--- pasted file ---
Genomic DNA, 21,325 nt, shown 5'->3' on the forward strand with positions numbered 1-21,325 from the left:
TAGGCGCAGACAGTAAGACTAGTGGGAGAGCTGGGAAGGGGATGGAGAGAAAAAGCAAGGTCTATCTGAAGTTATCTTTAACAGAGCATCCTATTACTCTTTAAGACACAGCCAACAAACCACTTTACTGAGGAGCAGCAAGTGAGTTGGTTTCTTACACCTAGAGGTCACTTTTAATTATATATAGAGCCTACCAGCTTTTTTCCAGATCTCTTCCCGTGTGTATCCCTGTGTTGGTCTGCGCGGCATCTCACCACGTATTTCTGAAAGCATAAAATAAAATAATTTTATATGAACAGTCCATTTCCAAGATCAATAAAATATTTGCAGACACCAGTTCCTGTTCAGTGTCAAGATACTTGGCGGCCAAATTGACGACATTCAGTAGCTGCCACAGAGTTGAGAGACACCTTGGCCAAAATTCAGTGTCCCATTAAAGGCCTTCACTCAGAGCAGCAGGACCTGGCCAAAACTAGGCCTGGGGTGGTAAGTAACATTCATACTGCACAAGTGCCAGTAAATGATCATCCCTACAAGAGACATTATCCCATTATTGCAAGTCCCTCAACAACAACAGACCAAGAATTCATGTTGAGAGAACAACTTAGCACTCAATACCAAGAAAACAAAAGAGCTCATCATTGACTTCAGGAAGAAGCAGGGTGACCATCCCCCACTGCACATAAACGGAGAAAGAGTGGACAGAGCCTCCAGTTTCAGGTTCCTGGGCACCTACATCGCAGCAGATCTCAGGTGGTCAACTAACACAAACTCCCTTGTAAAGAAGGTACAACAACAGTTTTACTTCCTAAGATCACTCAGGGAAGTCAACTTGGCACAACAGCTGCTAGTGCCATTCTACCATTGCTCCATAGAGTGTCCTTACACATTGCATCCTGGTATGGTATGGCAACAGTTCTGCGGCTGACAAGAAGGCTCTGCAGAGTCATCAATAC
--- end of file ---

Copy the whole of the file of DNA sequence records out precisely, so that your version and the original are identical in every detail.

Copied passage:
Genomic DNA, 21,325 nt, shown 5'->3' on the forward strand with positions numbered 1-21,325 from the left:
TAGGCGCAGACAGTAAGACTAGTGGGAGAGCTGGGAAGGGGATGGAGAGAAAAAGCAAGGTCTATCTGAAGTTATCTTTAACAGAGCATCCTATTACTCTTTAAGACACAGCCAACAAACCACTTTACTGAGGAGCAGCAAGTGAGTTGGTTTCTTACACCTAGAGGTCACTTTTAATTATATATAGAGCCTACCAGCTTTTTTCCAGATCTCTTCCCGTGTGTATCCCTGTGTTGGTCTGCGCGGCATCTCACCACGTATTTCTGAAAGCATAAAATAAAATAATTTTATATGAACAGTCCATTTCCAAGATCAATAAAATATTTGCAGACACCAGTTCCTGTTCAGTGTCAAGATACTTGGCGGCCAAATTGACGACATTCAGTAGCTGCCACAGAGTTGAGAGACACCTTGGCCAAAATTCAGTGTCCCATTAAAGGCCTTCACTCAGAGCAGCAGGACCTGGCCAAAACTAGGCCTGGGGTGGTAAGTAACATTCATACTGCACAAGTGCCAGTAAATGATCATCCCTACAAGAGACATTATCCCATTATTGCAAGTCCCTCAACAACAACAGACCAAGAATTCATGTTGAGAGAACAACTTAGCACTCAATACCAAGAAAACAAAAGAGCTCATCATTGACTTCAGGAAGAAGCAGGGTGACCATCCCCCACTGCACATAAACGGAGAAAGAGTGGACAGAGCCTCCAGTTTCAGGTTCCTGGGCACCTACATCGCAGCAGATCTCAGGTGGTCAACTAACACAAACTCCCTTGTAAAGAAGGTACAACAACAGTTTTACTTCCTAAGATCACTCAGGGAAGTCAACTTGGCACAACAGCTGCTAGTGCCATTCTACCATTGCTCCATAGAGTGTCCTTACACATTGCATCCTGGTATGGTATGGCAACAGTTCTGCGGCTGACAAGAAGGCTCTGCAGAGTCATCAATAC